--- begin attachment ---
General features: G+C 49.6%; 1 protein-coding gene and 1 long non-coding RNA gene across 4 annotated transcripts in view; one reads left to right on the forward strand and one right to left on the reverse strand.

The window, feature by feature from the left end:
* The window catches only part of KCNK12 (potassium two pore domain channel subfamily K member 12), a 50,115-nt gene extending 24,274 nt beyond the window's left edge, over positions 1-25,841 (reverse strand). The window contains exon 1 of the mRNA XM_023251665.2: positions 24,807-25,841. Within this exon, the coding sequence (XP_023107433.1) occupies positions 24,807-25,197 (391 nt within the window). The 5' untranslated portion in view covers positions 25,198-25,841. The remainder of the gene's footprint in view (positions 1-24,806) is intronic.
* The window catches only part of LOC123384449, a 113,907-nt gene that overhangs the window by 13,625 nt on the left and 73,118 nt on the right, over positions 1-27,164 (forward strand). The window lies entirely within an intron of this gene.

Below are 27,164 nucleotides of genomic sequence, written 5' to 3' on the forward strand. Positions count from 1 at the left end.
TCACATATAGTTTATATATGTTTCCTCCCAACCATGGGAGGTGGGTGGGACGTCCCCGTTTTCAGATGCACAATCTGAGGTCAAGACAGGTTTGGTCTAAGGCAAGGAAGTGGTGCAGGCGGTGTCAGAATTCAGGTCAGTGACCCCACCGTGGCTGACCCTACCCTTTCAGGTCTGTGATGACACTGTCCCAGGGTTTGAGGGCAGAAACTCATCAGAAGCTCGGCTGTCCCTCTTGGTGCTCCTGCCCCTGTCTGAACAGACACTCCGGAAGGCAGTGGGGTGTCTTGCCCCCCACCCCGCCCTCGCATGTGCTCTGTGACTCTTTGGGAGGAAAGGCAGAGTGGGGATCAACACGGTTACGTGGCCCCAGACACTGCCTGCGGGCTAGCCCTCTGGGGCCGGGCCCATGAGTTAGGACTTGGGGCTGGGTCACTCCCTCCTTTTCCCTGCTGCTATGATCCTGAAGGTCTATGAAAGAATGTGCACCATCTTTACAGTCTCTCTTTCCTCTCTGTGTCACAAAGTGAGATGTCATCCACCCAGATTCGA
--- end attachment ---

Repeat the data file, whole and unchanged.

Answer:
General features: G+C 49.6%; 1 protein-coding gene and 1 long non-coding RNA gene across 4 annotated transcripts in view; one reads left to right on the forward strand and one right to left on the reverse strand.

The window, feature by feature from the left end:
* The window catches only part of KCNK12 (potassium two pore domain channel subfamily K member 12), a 50,115-nt gene extending 24,274 nt beyond the window's left edge, over positions 1-25,841 (reverse strand). The window contains exon 1 of the mRNA XM_023251665.2: positions 24,807-25,841. Within this exon, the coding sequence (XP_023107433.1) occupies positions 24,807-25,197 (391 nt within the window). The 5' untranslated portion in view covers positions 25,198-25,841. The remainder of the gene's footprint in view (positions 1-24,806) is intronic.
* The window catches only part of LOC123384449, a 113,907-nt gene that overhangs the window by 13,625 nt on the left and 73,118 nt on the right, over positions 1-27,164 (forward strand). The window lies entirely within an intron of this gene.

Below are 27,164 nucleotides of genomic sequence, written 5' to 3' on the forward strand. Positions count from 1 at the left end.
TCACATATAGTTTATATATGTTTCCTCCCAACCATGGGAGGTGGGTGGGACGTCCCCGTTTTCAGATGCACAATCTGAGGTCAAGACAGGTTTGGTCTAAGGCAAGGAAGTGGTGCAGGCGGTGTCAGAATTCAGGTCAGTGACCCCACCGTGGCTGACCCTACCCTTTCAGGTCTGTGATGACACTGTCCCAGGGTTTGAGGGCAGAAACTCATCAGAAGCTCGGCTGTCCCTCTTGGTGCTCCTGCCCCTGTCTGAACAGACACTCCGGAAGGCAGTGGGGTGTCTTGCCCCCCACCCCGCCCTCGCATGTGCTCTGTGACTCTTTGGGAGGAAAGGCAGAGTGGGGATCAACACGGTTACGTGGCCCCAGACACTGCCTGCGGGCTAGCCCTCTGGGGCCGGGCCCATGAGTTAGGACTTGGGGCTGGGTCACTCCCTCCTTTTCCCTGCTGCTATGATCCTGAAGGTCTATGAAAGAATGTGCACCATCTTTACAGTCTCTCTTTCCTCTCTGTGTCACAAAGTGAGATGTCATCCACCCAGATTCGA